Yet, a dearth of celebrity endorsements might not be tofu's sole setback. The whitish block, usually a pound in weight and marked ready to eat, is inscrutable at first approach. Bland and sometimes jiggly, it can present as a medium striving to become matter, or matter yearning, Buddha-like, to find perfection in freedom from flavor. But that's not fair. Tofu, like life, is what you make of it. Marinated, it absorbs; fried, it crisps; enrobed it in a righteous sauce, it high steps like a chorus dancer.
In today's recipe we arranged a playdate of tofu, green beans, garlic, and sesame seeds, with an à la minute teriyaki sauce playing the dance music. I hope you'll give it a try and let it serve as inspiration for further experiments with an underused ingredient that's also a powerhouse of cheap, sustainable protein.
As recipes go, it doesn't get much easier. Ground turkey, minced onion, bread crumps, salt, pepper, a squirt of ketchup and heat. The trick, if there is one, is temperature regulation. It's important to start with a smoking hot pan, so the burger sears shut from the start. If the pan isn't hot enough, the meat will turn out grey in color and taste, and never develop that beloved layer of crisp caramelization. Once the initial sear is done, the heat needs to be dialed back a touch, so the turkey has time to cook thoroughly without burning. The trick is keeping the pan hot enough to prevent the burger from sweating out, but not so hot that the oil in the pan and the burger smoke and burn. But it's not brain surgery. Eight to ten minutes of semi-focussed attention is all it takes. Give it a try, and let us know what you think.
Lemongrass, a tropical herb used extensively in southeast Asian cuisine, has a powerful aroma of citrus fruit, but with little of its acidity, and unlike lemon, it keeps much more of its brightness after cooking. In this recipe, the lemongrass infuses the chicken via a long marinade, while adding crunch in the final cooking. You'll be hard pressed to find a recipe that delivers more flavor and easy novelty in the 20 minutes it takes to whip this up.
If you typically eat squid as fried calamari, you may be surprised by how much flavor these critters attain when cooked quickly over high heat and coated in a vinegar reduction. We love deep fried calamari rings but squid have a whole other side to their flavor personality, and it's worth exploring. One other bonus with this recipe: you'll have plenty of left over chimichurri sauce for any grilled or roasted meats you might be having later in the week.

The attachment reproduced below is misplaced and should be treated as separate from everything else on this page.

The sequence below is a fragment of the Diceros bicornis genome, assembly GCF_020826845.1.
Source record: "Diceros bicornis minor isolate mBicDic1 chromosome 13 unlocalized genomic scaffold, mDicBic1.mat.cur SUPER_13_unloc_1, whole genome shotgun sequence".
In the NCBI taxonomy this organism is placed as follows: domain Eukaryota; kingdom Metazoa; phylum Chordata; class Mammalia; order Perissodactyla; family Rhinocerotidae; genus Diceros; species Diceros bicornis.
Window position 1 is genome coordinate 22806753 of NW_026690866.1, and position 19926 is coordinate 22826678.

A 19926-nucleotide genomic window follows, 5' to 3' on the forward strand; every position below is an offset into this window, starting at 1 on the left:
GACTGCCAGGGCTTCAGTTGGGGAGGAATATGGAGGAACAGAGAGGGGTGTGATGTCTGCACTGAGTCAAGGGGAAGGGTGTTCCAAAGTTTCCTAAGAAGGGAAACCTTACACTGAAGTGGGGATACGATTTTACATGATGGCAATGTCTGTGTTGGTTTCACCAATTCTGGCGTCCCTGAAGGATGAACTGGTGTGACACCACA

The result is magical, a concentrated flavor potion in which individual ingredients announce themselves clearly yet combine into a whole that's both more and distinct from the sum of the parts. We love, love, love this dish.
One word of caution. The sauce is on the salty side. So don't add any salt to the accompanying rice. The sodium level will be just right when you ladle the adobo sauce on top.
Sometimes known as taquitos here in the States, flautas – literally "flutes" – are a staple Mexican snack food that can be filled with just about anything. Traditionally, flautas are made with corn tortillas and filled with cooked chopped meats like beef, pork, or chicken. You can also use flour tortillas and stuff them with refried beans, cheese, or avocado.
Flautas are perfect for entertaining a crowd while watching the big game on TV, but they're also a fantastic way to make use of leftovers. We stuffed ours with last night's chopped carnitas, some refried beans, and a filling of ricotta with chopped cilantro.
A big game deserves big flavor, and boy, do these wings have it. Smoky, spicy, vinegary, and slightly sweet, they pack more excitement and intensity than many a Super Bowl. The key ingredient, as the title suggests, is chipotle chile, specifically the canned kind that comes enrobed in adobo sauce. It's intensely flavorful and quite spicy, but also nicely rounded once combined with other ingredients. If you've never cooked with it, let this be the opportunity.
Chipotle in adobo is available in most groceries (usually under the La Morena brand), and you probably already have the other ingredients you need, apart from the wings. I can almost guarantee these little suckers will be the best chicken wings you've ever tasted, at home or anywhere else.
But that doesn't mean it can't have its silver linings. In my family, we made a pact: to treat each other more kindly, to be more patient, to make our time together count, and to find ways to grow. In that spirit, my wife Nicole and I have started cooking together, which is harder than it sounds given how tyrannical I can be in the kitchen.
This bold, brightly flavored cod recipe is where we started. It was happy-dance delicious and for a moment transported us to a terrace overlooking the Mediterranean. We returned to our home, and the third week of lockdown, to do the dishes.
By the way, if you happen to live in Brooklyn, you should try our new favorite fish supplier, Pierless Fish. They use to distribute exclusive to high-end restaurants, but they're now delivering directly to people's doors. Some of the freshest, most delicious fish we've ever had. Be kind, be safe, and enjoy the small things.
The dish deserves better. We make ours with fresh ingredients and we thicken the sauce with tangy-sweet tomato paste instead of flour. The resulting sauce is a little thinner than traditional gravy but tangier and more dimensional, yet just as happy draped over mashed potatoes or sopped up by crusty bread. Yum. If there's a straighter, quicker path to flavor and comfort, I'd sure like to find it.
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